Wednesday, September 02, 2009

NY Times reviews general problems of s.o. registries: do they really protect minors?


On September 2, 2009 the New York Times featured a front page story by Monica Davey, “Plenty of Data … but Registries are Just Start”, link here.

She discusses the Garrido case in California, as something that slipped out of sight for 20 years because of its low tech nature. The article talks about the proliferation of state offender list websites, and many private subscription ones, some of which can be easily loaded onto mobile devices by nervous parents traveling in neighborhoods they believe to be bad.

Some of these sites are pretty explicit themselves and could frighten kids who find them. Furthermore, as John Stossel has pointed out, they mix the non-violent offenders together with the “worst”. In some communities, even non-violent offenders are so stigmatized that they concentrate in rural areas or become homeless.

Liliana Segura has an article on this problem on AlterNet, here.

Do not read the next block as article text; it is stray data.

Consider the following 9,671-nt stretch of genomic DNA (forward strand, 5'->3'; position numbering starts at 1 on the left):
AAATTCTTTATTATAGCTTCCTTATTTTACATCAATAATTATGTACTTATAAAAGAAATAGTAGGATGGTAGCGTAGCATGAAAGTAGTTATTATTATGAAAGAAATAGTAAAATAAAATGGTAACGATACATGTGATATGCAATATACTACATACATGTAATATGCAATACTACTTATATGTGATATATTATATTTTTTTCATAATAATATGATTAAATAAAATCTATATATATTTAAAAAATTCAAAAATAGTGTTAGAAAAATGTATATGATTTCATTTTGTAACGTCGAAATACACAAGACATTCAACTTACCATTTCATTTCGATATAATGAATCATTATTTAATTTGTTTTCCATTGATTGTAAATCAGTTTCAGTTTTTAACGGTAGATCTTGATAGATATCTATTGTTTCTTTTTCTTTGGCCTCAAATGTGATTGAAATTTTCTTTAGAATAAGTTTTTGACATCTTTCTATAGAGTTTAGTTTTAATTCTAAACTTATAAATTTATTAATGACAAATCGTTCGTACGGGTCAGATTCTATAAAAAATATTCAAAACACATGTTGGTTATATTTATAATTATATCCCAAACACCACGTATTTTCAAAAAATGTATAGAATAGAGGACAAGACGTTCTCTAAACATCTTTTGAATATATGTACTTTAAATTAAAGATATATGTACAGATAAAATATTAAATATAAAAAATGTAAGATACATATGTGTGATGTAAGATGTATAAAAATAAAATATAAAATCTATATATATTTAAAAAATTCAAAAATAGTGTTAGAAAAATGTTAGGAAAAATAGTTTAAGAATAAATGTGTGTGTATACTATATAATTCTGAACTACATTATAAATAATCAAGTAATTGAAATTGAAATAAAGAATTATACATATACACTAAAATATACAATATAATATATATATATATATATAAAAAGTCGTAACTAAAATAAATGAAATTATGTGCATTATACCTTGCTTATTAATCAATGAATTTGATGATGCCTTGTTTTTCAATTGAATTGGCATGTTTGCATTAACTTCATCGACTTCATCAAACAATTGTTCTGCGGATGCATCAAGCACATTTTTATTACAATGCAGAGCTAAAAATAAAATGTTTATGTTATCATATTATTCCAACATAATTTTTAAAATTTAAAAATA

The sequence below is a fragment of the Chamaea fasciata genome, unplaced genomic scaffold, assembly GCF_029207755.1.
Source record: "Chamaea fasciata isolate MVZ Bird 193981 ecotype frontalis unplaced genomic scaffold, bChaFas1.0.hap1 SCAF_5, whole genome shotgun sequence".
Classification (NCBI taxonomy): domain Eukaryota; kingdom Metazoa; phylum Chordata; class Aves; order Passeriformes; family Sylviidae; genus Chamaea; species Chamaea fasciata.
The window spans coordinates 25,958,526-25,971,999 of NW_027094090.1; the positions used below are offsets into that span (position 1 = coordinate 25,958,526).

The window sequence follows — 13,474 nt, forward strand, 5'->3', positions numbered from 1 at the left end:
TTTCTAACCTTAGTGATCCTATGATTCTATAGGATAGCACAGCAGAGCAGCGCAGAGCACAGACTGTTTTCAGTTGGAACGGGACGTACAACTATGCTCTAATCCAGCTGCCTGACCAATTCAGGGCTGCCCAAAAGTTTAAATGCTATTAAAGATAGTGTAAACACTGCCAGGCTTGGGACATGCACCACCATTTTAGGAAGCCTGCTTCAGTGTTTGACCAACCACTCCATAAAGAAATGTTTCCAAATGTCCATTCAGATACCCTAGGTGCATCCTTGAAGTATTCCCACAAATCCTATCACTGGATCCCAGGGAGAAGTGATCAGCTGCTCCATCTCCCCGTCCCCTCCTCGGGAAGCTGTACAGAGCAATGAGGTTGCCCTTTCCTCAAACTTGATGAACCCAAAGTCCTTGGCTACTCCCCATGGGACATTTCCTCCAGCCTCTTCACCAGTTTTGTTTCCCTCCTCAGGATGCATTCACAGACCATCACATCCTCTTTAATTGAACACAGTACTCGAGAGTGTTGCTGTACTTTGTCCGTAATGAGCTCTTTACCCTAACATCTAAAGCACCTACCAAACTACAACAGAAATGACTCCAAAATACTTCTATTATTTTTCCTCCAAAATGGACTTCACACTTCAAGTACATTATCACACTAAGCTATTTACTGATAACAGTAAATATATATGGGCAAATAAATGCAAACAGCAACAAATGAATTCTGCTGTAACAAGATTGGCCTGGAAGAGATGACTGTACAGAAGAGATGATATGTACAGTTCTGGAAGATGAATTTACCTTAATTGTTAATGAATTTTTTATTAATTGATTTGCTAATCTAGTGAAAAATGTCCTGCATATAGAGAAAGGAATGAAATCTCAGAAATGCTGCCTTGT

In one of my own screenplays, not now displayed and something that got me in trouble when I was a substitute teacher over the “implicit content” issue (only tangential to COPA), an accused s.o. (who may, according to the logic of the fictional story, not be legally guilty) foregoes trial and then prefers jail to actually being on the registry and “free” on supervised probation; the character dies in prison while his music is performed publicly by one of his “contacts”, an irony that some people found too much to take. But it’s easy to imagine a story like this in independent film. None of the material came even close to the “HTN” definition of the 1998 COPA law.

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